BY THE numbers
Mourinho tries to mask Chelsea's mess by whining
Chelsea boss' dull whining can't mask mess on and off the pitch
If you want to tell people the truth, make them laugh. Otherwise they’ll kill you.
Oscar Wilde said that, but Jose Mourinho long ago adapted the sentiment, writes Neil Humphreys.
The Chelsea manager preferred the big lie. If you want to lie to people, make them laugh. Otherwise, they’ll sack you.
And he got away with it. With the twinkling eyes and impudent grin, the handsome, erudite man dropped quirky quotes to slavish scribblers.
The barefaced lies were backed up with one-liners. The ranting was usually watered down with a little wit. A sense of humour so often saved Mourinho.
At times, he got away with murder.
Now, he’s boring. His tantrums are tedious and his audience is less forgiving. If he continues to sound like a broken record, his commitment to Chelsea will be questioned.
After Sunday’s humiliating 3-0 loss at Manchester City, he taunted his opposite number by calling it a “fake result”. But Manuel Pellegrini had the last laugh.
In defeat, Mourinho lost his dignity once more. His silly lies and rewriting of recent history can no longer be swallowed when the truth is so unpalatable.
Mourinho’s Blues are in a bit of a mess. On the pitch and in the press conference, common sense is proving hard to come by.
Their manager can shout and stomp his feet like a petulant child demanding a lollipop, but he can’t silence his critics. The manner of this loss rankles.
Read the full report in our print edition on Aug 18.
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Witness on bomb carnage: It was like a meat market
Singaporeans among injured in Bangkok blast
Bangkok shrine hit by bomb blast is popular spot with S'poreans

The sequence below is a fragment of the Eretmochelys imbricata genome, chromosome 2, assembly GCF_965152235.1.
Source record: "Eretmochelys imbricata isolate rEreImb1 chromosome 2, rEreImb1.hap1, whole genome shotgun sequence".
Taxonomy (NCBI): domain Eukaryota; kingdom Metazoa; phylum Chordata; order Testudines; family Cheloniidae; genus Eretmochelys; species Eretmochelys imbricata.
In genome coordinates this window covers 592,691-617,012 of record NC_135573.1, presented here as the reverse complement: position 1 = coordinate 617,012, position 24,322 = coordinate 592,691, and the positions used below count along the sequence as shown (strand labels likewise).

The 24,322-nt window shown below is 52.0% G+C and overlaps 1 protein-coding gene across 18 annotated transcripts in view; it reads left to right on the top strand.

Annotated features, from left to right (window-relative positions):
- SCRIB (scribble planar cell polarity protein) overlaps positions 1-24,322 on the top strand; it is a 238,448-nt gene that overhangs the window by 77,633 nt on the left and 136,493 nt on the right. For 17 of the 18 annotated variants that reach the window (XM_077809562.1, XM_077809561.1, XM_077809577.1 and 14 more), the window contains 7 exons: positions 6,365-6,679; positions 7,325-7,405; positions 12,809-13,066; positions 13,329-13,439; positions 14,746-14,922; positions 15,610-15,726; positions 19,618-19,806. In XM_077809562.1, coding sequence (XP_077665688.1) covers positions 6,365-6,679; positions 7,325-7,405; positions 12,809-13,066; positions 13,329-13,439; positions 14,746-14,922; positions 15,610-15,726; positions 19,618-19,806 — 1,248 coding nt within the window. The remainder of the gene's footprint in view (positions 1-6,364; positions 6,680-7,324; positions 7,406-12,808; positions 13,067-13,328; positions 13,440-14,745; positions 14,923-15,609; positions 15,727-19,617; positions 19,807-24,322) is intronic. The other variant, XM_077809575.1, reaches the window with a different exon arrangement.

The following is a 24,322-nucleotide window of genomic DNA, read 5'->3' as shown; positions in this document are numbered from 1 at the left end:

A photo of the aftermath of the blast at Erawan Shrine that a friend sent via WhatsApp made me shudder.
It was a half-blown body in front of a table that I am so familiar with.
The very spot where the body lay is where I would stand inside the Shrine once a year, to make payment for a thanksgiving performance by Thai dancers.
Next to the table is a spot where I would kneel, as the troupe of performers sing in Thai, calling out the names of my family members, and dance as I offer prayers to the Four-Faced Buddha.
It is not just a tourist spot for me. There are times when I visit more than once a year.
That is how significant the shrine is to me, and hundreds of Singaporeans.
I dare say, it is probably the one place you would find more Singaporeans at any one time than others.
There have been many occasions when I have bumped into familiar faces - friends, and even local celebrities there.
The shrine is on a busy corner near top hotels, shopping centres and offices. Many ordinary Thais also worship there.
As the news began to filter out, friends started sharing messages of disbelief.
Shocked, worried and upset.
Ms Candy Soh, 34, a real estate agent, said: "The first thought that crossed my mind was - was the shrine damaged? And were there any casualties?"
She offers prayers there twice a year.
"Erawan Shrine shows me the light when I'm down, and gives me hope when I'm asking for directions," she said.
Singaporean Gilaxs Goh, 51, who runs a travel agency here and another in Bangkok, said: "The first call I got was from a Thai police officer contact (of mine) who was worried that I was in Bangkok."
Five Singaporeans, who had booked a trip through his agency, had just arrived in Bangkok.
"I contacted them and advised that they remain in the hotel area for now," said the owner of Value Tour, who is in Singapore.
He added: "Things had started to settle down in the past year and now this. Of course I am very upset."
The shrine, he said, is one of the must-go to places for Singaporeans.
Mr Goh hopes the blast will not deter Singaporeans from travelling to the Thai capital.
"I pray that peace will return soon," he said.